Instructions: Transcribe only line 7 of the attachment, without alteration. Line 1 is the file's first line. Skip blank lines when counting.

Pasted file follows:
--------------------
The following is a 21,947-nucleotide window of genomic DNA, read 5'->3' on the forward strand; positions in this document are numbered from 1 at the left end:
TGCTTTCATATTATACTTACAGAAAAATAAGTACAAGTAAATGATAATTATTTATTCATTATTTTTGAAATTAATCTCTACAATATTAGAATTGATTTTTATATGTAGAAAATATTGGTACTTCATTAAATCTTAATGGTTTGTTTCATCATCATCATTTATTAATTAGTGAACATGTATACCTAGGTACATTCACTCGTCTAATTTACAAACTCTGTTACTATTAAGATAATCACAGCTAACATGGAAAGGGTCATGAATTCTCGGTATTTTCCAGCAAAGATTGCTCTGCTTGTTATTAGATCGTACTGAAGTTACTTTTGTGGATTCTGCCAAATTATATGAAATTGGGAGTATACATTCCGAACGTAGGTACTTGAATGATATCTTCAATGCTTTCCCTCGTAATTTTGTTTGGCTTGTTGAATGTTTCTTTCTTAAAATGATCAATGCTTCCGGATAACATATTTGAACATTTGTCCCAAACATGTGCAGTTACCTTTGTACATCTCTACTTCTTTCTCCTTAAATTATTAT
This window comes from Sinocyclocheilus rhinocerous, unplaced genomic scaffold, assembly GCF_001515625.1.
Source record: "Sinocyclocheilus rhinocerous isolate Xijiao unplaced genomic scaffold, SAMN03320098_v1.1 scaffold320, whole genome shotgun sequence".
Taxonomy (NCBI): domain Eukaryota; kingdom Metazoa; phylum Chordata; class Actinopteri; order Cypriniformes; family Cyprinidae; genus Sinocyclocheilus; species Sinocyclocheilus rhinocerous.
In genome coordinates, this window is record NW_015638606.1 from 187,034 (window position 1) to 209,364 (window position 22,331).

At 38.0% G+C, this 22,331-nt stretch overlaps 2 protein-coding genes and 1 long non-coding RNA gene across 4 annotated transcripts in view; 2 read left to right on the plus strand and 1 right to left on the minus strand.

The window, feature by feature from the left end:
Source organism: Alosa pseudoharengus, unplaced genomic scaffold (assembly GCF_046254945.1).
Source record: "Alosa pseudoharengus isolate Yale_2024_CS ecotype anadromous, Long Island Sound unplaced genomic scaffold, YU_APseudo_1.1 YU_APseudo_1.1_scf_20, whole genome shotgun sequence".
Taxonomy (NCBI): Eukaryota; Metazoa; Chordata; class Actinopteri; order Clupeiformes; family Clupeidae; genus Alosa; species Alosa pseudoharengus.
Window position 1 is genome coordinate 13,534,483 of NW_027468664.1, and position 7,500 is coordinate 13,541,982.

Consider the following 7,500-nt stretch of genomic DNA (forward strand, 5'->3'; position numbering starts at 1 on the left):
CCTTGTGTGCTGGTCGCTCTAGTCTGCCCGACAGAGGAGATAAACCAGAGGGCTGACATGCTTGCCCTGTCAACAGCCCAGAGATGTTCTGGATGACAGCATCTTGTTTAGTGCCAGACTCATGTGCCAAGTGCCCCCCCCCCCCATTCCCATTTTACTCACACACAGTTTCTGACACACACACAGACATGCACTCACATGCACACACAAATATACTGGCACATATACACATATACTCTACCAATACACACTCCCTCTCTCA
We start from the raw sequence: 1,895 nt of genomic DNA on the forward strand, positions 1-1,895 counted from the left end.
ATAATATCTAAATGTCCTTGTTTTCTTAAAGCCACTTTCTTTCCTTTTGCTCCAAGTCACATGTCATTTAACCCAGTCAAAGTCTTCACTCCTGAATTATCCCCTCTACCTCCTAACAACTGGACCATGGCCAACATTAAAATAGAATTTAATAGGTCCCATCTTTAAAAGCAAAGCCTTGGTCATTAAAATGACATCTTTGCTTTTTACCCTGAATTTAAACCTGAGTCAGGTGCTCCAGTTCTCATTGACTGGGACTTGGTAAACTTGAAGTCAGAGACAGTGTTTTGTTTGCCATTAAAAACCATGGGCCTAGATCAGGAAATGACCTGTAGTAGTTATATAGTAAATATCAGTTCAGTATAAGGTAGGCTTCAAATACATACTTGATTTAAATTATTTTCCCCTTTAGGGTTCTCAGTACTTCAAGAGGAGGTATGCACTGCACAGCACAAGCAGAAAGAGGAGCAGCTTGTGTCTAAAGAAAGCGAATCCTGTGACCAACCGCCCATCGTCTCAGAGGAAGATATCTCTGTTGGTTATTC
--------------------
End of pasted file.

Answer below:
At 38.0% G+C, this 22,331-nt stretch overlaps 2 protein-coding genes and 1 long non-coding RNA gene across 4 annotated transcripts in view; 2 read left to right on the plus strand and 1 right to left on the minus strand.